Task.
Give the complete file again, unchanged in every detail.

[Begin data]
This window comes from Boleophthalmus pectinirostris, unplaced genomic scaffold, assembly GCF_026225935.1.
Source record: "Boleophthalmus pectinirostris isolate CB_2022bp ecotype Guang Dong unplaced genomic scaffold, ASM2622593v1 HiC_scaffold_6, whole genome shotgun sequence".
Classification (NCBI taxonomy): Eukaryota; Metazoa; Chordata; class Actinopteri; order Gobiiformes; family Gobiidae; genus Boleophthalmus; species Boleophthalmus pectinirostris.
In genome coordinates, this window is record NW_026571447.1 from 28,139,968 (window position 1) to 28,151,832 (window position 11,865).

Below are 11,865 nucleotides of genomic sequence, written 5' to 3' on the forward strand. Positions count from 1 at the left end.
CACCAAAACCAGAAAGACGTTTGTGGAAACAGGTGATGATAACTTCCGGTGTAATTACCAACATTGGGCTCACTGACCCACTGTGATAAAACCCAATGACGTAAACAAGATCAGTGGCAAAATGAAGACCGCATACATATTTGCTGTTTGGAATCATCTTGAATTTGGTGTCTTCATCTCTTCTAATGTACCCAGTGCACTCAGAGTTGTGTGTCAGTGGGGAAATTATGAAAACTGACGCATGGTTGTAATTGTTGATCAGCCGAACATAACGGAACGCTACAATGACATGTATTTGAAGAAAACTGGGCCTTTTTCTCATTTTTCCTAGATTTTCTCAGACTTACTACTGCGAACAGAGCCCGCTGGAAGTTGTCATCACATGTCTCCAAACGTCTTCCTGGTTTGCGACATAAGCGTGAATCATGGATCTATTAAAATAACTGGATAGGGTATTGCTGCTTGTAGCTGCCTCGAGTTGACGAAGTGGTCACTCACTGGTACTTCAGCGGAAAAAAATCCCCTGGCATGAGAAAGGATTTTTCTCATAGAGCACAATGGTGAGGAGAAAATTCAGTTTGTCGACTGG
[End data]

This window comes from Boleophthalmus pectinirostris, unplaced genomic scaffold, assembly GCF_026225935.1.
Source record: "Boleophthalmus pectinirostris isolate CB_2022bp ecotype Guang Dong unplaced genomic scaffold, ASM2622593v1 HiC_scaffold_6, whole genome shotgun sequence".
Classification (NCBI taxonomy): Eukaryota; Metazoa; Chordata; class Actinopteri; order Gobiiformes; family Gobiidae; genus Boleophthalmus; species Boleophthalmus pectinirostris.
In genome coordinates, this window is record NW_026571447.1 from 28,139,968 (window position 1) to 28,151,832 (window position 11,865).

Below are 11,865 nucleotides of genomic sequence, written 5' to 3' on the forward strand. Positions count from 1 at the left end.
CACCAAAACCAGAAAGACGTTTGTGGAAACAGGTGATGATAACTTCCGGTGTAATTACCAACATTGGGCTCACTGACCCACTGTGATAAAACCCAATGACGTAAACAAGATCAGTGGCAAAATGAAGACCGCATACATATTTGCTGTTTGGAATCATCTTGAATTTGGTGTCTTCATCTCTTCTAATGTACCCAGTGCACTCAGAGTTGTGTGTCAGTGGGGAAATTATGAAAACTGACGCATGGTTGTAATTGTTGATCAGCCGAACATAACGGAACGCTACAATGACATGTATTTGAAGAAAACTGGGCCTTTTTCTCATTTTTCCTAGATTTTCTCAGACTTACTACTGCGAACAGAGCCCGCTGGAAGTTGTCATCACATGTCTCCAAACGTCTTCCTGGTTTGCGACATAAGCGTGAATCATGGATCTATTAAAATAACTGGATAGGGTATTGCTGCTTGTAGCTGCCTCGAGTTGACGAAGTGGTCACTCACTGGTACTTCAGCGGAAAAAAATCCCCTGGCATGAGAAAGGATTTTTCTCATAGAGCACAATGGTGAGGAGAAAATTCAGTTTGTCGACTGG